Julie Rafalski


Pierre Huyghe's piece Timekeeper (2003) is a mini excavation of a gallery wall, showing the successive coats of paint that had covered the walls over the years. Like the rings of a tree, the circular shapes date the building (in this case the Wiener Secession) to the first time its walls were coated with paint, presumably in 1897.

The colourful rings function as a different way of measuring time- imprecisely and erratically.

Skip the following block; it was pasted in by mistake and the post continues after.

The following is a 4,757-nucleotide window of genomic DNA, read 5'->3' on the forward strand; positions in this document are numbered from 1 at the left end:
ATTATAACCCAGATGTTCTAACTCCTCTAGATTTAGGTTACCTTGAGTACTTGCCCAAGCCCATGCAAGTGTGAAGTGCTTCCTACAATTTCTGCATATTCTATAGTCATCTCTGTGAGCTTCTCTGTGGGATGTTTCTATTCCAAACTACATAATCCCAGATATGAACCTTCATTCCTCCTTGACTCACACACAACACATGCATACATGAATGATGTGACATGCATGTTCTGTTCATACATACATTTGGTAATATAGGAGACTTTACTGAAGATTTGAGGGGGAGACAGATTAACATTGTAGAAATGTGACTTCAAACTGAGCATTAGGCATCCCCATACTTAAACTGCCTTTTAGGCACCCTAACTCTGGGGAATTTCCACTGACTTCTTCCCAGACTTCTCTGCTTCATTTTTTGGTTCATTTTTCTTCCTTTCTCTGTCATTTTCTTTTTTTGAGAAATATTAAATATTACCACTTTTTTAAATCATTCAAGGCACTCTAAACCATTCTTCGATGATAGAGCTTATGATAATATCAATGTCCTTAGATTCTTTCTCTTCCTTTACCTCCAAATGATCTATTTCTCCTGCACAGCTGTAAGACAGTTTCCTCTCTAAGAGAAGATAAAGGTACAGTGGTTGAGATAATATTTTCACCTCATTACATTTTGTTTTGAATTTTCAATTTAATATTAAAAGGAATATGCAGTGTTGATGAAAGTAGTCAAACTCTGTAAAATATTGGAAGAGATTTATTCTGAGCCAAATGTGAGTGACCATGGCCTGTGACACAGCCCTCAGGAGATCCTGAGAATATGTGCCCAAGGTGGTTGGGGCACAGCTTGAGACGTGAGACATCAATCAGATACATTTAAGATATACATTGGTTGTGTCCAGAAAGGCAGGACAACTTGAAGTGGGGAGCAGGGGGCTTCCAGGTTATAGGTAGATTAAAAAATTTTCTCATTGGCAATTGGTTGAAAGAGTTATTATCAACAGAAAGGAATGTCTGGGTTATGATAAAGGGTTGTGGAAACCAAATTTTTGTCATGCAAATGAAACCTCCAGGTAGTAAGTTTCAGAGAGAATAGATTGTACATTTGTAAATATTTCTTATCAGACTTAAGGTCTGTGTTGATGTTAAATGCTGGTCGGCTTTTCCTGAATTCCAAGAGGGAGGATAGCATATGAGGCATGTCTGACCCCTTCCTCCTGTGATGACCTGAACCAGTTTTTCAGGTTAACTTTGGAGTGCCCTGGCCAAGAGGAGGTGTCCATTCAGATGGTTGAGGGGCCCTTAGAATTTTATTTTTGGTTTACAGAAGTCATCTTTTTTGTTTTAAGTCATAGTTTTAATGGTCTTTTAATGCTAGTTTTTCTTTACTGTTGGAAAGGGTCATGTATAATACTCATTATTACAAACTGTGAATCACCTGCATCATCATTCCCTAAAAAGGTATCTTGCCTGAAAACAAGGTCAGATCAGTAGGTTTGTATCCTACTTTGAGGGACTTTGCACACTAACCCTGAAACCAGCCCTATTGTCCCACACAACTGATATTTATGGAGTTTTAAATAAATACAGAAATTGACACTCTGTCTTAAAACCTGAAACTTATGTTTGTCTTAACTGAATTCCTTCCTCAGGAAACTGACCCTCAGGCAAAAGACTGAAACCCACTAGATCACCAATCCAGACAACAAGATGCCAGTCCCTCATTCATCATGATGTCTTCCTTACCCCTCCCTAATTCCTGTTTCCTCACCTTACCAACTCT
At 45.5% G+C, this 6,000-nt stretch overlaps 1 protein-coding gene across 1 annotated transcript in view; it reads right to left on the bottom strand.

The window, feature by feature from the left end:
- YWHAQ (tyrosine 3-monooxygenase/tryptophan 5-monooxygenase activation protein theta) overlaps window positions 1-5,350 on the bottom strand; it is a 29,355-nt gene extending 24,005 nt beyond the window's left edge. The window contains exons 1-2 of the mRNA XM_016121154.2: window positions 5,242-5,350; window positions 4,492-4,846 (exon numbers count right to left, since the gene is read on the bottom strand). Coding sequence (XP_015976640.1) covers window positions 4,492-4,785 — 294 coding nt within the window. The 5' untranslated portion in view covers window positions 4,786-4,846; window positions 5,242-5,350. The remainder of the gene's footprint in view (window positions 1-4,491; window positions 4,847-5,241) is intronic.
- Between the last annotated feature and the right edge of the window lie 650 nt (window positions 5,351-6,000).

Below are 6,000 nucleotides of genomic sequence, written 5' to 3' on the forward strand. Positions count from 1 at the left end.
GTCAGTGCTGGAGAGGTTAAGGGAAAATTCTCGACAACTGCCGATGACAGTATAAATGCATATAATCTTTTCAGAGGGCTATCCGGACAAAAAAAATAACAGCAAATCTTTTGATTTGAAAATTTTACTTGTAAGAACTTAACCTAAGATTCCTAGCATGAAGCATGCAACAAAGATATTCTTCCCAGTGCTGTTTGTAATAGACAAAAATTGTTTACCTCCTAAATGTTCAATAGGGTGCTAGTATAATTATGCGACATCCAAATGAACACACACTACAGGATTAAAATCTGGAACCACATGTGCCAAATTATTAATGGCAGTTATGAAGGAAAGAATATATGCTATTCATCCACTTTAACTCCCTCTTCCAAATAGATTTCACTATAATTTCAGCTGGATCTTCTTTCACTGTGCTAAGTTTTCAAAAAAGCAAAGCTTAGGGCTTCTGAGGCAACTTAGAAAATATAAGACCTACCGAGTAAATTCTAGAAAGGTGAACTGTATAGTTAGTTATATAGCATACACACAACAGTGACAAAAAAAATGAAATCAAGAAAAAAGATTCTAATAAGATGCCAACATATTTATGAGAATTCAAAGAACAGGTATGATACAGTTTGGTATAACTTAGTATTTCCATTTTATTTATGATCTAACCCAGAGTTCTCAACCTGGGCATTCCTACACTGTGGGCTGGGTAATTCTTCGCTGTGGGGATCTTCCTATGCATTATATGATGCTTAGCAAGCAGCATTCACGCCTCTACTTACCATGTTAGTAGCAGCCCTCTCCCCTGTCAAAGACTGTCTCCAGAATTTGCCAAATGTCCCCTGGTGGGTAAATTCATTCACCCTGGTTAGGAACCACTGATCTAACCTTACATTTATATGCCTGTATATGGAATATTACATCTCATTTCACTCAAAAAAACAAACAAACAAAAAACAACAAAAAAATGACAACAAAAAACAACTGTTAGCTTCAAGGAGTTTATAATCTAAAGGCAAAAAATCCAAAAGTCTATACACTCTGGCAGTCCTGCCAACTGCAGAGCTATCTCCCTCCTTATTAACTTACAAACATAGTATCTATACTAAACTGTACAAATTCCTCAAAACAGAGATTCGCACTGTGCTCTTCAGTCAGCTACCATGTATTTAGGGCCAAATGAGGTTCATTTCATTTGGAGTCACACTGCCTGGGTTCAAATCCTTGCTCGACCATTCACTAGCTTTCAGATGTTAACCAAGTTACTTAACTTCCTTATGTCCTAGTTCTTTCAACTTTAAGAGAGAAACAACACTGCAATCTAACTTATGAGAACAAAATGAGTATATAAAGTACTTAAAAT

Each layer of paint suggests not only the colour of the walls at a particular moment but also, more vaguely, the entire space of the exhibition and what was being exhibited. It is a brief but comprehensive history of the building- a sort of telescopic hole creating the illusion that the past is suddenly tangible and accessible.